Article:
Travel insurance at affordable premiums

Do I need to buy cruise insurance

As this recent news story demonstrates, the costs associated with falling ill on board can be very high. So, if you are planning a cruise you are already likely to have considered the need for travel insurance.

Before going ahead and arranging it, however, you might want to take the precaution of reading the small print of any policy to ensure that a cruise is actually covered by the policy.


Advice published by the Foreign and Commonwealth Office (FCO) warns that some standard travel insurance policies may specifically exclude cover for passengers on a cruise.

The reason for this lies chiefly in the nature of a cruise and the insurer’s calculation of the risks associated with this form of travel.

Top of the list of some insurers’ concerns, for example, is the potential difficulty and expense of getting a passenger to hospital for treatment. Many cruise liners these days – and especially the larger ones – have reasonably well-equipped hospitals or sick bays. With the best will in the world and on even the most well-appointed ships, however, there is naturally a limit to the scope and extent of medical treatment which it is possible to provide.

If you fall ill or have an accident whilst the ship is out to sea, therefore, your condition might require a very expensive medical evacuation by helicopter. Even when your ship is reasonably close to shore, such a medevac is both complicated and costly.

Since every emergency is different, of course, it is difficult to say how much any medevac might cost. There is a quite long – but ultimately inconclusive – discussion thread on the website Cruise Critic which mentions sums as low as £3,000 but as high as £40,000 once all the medical care and escorts have been provided.

Cruise insurance

With costs so potentially high and the incidence of travel insurance policies which exclude cruises, what is the solution?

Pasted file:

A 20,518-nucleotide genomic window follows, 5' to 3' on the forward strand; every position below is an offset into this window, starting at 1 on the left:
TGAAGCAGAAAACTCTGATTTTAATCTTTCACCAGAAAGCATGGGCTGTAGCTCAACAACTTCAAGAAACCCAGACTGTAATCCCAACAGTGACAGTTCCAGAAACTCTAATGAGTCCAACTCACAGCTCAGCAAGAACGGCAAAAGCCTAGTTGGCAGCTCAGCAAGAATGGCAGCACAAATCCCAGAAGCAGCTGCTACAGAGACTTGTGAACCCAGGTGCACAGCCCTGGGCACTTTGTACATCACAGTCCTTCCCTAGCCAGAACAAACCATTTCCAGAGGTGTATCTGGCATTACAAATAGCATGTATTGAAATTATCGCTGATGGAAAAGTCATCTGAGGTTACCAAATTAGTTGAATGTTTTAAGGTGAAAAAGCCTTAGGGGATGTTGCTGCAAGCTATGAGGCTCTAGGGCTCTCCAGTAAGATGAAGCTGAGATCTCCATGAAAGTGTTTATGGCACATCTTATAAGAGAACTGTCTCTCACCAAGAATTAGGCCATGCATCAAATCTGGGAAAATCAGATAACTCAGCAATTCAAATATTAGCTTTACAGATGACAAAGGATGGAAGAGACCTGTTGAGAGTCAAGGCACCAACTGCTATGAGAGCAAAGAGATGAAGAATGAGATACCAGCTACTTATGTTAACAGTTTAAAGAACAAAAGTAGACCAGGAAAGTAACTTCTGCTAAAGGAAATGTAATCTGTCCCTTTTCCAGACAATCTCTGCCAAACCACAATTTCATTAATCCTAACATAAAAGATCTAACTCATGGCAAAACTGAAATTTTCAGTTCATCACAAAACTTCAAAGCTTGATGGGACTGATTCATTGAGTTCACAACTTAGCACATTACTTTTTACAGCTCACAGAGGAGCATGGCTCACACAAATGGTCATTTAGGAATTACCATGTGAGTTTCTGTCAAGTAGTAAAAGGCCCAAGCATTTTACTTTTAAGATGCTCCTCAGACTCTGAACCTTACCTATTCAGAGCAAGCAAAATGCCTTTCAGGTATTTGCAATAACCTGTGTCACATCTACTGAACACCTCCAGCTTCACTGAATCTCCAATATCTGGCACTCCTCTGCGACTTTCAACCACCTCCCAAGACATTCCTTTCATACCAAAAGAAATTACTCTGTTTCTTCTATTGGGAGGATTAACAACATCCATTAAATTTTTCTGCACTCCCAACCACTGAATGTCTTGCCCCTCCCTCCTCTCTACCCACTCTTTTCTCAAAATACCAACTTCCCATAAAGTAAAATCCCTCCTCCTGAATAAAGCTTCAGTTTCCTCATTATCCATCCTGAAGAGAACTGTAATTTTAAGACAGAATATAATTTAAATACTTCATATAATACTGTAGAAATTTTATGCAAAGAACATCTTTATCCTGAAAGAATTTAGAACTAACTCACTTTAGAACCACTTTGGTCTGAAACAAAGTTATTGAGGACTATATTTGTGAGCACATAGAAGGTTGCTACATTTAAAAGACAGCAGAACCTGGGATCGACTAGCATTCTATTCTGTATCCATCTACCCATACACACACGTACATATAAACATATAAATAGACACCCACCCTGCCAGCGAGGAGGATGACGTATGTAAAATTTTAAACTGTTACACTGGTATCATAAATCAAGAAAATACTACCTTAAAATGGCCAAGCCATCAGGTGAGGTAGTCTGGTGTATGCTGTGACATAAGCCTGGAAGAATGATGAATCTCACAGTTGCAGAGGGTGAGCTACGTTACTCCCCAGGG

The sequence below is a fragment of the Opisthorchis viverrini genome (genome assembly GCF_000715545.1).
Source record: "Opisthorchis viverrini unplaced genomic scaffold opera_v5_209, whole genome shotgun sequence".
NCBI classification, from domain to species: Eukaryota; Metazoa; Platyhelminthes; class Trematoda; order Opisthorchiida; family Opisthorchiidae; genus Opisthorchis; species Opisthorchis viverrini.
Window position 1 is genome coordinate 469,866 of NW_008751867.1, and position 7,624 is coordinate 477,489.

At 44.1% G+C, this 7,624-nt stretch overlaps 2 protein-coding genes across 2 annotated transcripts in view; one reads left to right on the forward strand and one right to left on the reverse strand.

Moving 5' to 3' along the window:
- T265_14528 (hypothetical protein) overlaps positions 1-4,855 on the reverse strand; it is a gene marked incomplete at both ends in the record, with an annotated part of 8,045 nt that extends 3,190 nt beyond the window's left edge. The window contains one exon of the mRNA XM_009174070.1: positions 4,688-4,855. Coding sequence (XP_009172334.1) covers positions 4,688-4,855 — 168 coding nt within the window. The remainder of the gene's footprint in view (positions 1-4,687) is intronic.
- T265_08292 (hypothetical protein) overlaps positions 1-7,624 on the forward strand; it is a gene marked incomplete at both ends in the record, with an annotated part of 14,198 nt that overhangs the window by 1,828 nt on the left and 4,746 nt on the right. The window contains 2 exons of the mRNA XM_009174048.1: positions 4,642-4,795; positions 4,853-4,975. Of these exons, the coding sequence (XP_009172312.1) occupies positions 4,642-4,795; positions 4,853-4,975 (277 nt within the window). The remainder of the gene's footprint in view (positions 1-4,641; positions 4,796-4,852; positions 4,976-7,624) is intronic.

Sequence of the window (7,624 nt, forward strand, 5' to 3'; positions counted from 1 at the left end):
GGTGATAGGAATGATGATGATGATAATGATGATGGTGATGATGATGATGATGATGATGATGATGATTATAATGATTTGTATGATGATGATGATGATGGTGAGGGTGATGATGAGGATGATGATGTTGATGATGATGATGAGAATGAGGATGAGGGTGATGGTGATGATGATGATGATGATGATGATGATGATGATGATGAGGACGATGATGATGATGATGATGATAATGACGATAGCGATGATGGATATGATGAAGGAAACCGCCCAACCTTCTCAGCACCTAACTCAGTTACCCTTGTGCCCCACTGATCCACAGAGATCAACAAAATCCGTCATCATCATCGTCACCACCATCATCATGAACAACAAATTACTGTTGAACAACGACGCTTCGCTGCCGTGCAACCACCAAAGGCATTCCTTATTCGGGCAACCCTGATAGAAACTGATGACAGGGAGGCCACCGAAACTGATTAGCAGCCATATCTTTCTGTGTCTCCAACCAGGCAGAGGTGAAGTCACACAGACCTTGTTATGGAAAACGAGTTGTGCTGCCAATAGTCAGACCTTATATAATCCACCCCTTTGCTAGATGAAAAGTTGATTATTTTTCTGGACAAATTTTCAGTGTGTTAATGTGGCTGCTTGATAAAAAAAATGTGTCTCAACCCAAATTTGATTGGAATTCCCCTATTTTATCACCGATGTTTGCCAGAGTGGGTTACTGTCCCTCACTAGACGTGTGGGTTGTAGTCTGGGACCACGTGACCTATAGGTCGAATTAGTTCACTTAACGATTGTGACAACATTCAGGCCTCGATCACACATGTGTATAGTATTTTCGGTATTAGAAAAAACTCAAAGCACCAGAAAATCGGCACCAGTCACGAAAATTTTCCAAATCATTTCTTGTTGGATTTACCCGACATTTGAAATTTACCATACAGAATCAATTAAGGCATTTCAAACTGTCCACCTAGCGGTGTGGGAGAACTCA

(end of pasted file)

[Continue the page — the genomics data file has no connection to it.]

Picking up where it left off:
The answer lies in specifically written cruise insurance – offered by specialist travel insurance providers, such as ourselves at Bengo Travel – which may be tailored to meet your individual needs and circumstances on any type of cruise. Our detailed guide explains just what makes cruise insurance so special.

Your age and pre-existing medical conditions

Unlike many standard travel insurers, specialist providers of cruise insurance may impose no age limit on those who might be covered.

Although there is no age limit, however, it is very important that you declare any pre-existing medical conditions when arranging the cover. Clearly, any pre-existing condition or illness might increase your chances of relapsing or the condition taking a turn for the worse whilst you are at sea. Factors such as this – effectively increasing the risk which the insurer is taking on – are known in insurance terms as “material facts”.

There is a presumption in insurance law that the contract has been entered into in “utmost good faith”, where all material facts have been made known to the insurer, without any attempt to disguise the truth or to minimise the condition or illness suffered.

In the absence of such a detailed and honest declaration of your pre-existing medical conditions you run the serious risk of your insurer subsequently rejecting any claim.